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Boning Up: The Study of a Specimen at Early JMC

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Dr. Joseph Pancoast, served on JMC faculty 1838-1874.
 
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“A posterior view of the ligaments connecting the atlas, the axis, and the occipital bone,” from A System of Anatomy for the Use of Students of Medicine, by Joseph Pancoast, MD, 1843.

A very curious article (even for a Victorian medical journal) appeared in the November 27, 1886 issue of The Medical News (Philadelphia County Medical Society):

THERE came, accidentally, into our possession, a short time ago, a memorandum, signed by the late Joseph Pancoast, relating to a remarkable injury received by the late James P. White, the well-known gynecologist of Buffalo. The note was as follows: “A front segment of the atlas vertebra, a little more than an inch on the superior margin, a little less below, with the facette which received the odontoid process. It was in the possession of Professor Granville S. Pattison, to whom it was loaned by Dr. White, to show Professors Joseph Pancoast and McClellan. It is probable that the transverse ligament retained its hold on the two extremities of the remaining fragment of the atlas, thus protecting the spinal marrow from injury. This bone in possession of Professor Pattison I repeatedly saw, and carefully examined; he exhibited it to his class, and it was mislaid or lost. At the request of Professor White, I make this statement of facts. This bone was in our possession in 1838-39-40, or thereabout. I then understood and believed (since confirmed by conversation with Professor White), that it came from his throat, coming out through the mouth as a consequence of ulceration; the result of an accident while riding in a stage-coach on the morning of December 17, 1837. The bone was discharged at the expiration of forty-five days after receipt of the injury.”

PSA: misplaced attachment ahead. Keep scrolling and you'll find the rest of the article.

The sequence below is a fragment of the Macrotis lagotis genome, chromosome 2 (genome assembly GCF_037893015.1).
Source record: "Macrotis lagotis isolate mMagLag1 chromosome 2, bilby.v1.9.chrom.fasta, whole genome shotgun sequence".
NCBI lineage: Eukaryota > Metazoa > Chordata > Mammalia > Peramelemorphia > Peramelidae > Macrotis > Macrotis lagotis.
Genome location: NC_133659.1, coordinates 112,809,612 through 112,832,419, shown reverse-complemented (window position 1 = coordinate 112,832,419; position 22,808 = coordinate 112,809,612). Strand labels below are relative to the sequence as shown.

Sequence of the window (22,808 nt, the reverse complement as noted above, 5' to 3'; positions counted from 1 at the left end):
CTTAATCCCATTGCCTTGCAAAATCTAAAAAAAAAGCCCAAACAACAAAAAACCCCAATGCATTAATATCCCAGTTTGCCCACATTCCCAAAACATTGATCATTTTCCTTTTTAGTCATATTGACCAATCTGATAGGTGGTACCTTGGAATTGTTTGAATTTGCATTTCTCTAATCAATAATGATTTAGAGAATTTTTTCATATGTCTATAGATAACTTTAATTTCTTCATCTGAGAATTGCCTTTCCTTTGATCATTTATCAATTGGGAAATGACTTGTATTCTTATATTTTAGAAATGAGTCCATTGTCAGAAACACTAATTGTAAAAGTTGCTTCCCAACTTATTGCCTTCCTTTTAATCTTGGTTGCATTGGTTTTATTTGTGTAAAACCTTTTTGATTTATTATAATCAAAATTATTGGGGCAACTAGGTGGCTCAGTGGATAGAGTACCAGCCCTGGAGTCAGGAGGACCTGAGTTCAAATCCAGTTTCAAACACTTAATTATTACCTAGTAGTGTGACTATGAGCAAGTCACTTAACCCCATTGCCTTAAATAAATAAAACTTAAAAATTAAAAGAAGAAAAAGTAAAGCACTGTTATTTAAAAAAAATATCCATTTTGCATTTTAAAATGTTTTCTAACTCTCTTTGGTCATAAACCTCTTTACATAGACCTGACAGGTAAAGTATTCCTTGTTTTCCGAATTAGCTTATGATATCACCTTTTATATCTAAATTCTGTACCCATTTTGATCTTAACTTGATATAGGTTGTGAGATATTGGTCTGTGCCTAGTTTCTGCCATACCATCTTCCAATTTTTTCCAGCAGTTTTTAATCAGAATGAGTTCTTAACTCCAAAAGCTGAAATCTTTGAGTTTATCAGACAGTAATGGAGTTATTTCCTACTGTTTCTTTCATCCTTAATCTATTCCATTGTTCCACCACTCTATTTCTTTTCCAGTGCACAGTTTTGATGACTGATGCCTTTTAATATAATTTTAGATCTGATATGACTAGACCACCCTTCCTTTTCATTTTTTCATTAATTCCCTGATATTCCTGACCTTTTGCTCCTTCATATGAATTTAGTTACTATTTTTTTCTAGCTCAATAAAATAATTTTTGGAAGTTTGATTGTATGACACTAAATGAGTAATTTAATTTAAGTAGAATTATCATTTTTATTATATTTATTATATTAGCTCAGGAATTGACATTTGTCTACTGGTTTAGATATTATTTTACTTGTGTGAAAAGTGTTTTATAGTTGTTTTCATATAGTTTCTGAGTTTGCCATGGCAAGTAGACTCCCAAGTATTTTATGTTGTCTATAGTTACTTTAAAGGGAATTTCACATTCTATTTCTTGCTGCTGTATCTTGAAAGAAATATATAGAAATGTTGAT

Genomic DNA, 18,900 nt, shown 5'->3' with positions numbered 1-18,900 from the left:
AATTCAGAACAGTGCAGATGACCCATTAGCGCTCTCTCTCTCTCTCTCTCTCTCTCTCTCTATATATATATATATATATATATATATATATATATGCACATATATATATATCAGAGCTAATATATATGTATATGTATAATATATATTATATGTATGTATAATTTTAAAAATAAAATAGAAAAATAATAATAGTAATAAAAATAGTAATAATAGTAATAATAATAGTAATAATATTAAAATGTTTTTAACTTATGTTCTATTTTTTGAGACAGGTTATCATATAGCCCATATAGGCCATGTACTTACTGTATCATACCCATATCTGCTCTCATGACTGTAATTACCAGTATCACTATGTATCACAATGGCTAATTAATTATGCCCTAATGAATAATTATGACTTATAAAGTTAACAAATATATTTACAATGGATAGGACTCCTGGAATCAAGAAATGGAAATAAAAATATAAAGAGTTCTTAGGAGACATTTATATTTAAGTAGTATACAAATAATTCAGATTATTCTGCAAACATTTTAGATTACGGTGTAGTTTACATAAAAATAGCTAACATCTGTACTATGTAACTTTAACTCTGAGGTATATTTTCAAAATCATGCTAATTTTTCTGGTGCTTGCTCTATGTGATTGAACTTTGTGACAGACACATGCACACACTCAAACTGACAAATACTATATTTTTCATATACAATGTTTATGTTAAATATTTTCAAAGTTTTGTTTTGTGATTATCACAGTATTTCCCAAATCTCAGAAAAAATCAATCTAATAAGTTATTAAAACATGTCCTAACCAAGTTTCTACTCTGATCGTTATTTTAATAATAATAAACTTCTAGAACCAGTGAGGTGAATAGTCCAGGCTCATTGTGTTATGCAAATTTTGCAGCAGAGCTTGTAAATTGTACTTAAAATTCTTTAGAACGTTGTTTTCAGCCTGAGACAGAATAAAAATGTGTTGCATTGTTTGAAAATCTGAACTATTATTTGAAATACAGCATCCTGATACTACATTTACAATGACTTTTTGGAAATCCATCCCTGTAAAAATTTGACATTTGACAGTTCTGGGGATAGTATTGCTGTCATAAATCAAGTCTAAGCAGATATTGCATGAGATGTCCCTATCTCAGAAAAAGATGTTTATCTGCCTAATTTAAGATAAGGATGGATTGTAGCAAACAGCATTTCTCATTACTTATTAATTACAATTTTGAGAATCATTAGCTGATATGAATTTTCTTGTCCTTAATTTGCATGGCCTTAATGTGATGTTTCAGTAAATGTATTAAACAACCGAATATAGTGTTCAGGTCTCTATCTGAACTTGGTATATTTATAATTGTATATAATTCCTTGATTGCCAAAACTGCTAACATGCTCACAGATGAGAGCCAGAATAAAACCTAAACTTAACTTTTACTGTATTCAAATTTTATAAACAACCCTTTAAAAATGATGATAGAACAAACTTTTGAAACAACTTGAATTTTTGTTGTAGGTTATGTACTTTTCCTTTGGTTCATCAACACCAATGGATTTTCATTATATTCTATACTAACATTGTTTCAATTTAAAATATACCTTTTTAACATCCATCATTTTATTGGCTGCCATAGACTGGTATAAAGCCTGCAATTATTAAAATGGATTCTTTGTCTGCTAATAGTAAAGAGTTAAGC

This statement, signed “Joseph Pancoast,” records an interesting and remarkable accident which, so far as we know, has not been made public, and of which there are only one or two instances mentioned in literature.

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Dr. James Platt White, graduated JMC 1834.

Joseph Pancoast, Pattison, and McClellan (JMC’s founder) were all Jefferson Medical College faculty. James Platt White was a Jefferson graduate (1834) who, along with Drs. Austin Flint, Sr. and Frank H. Hamilton, founded University of Buffalo Medical College in 1846. (Incidentally, Flint’s son, Austin Flint, Jr.-- JMC 1857--co-founded Belleville Hospital Medical College, which later became NYU School of Medicine.) Dr. White headed the Obstetrics and Gynecology department and, according to a nineteenth century source, “was the first in this country (in 1850) to teach midwifery clinically.”

White did indeed survive the traveling accident and died in 1881 at the advanced age of 70. No details of the coaching incident appear to exist, but a common accident in carriages occurred when passengers would bang their heads on the interior ceiling due to poor suspension over rutted roads. Although this is pure supposition, if Dr. White carried his tubular wooden stethoscope in his top hat (as was the practice) and wore it in the coach that day, it may have exacerbated his accident, making this mishap an occupational hazard.

Sadly, the vertebra in question is still missing.




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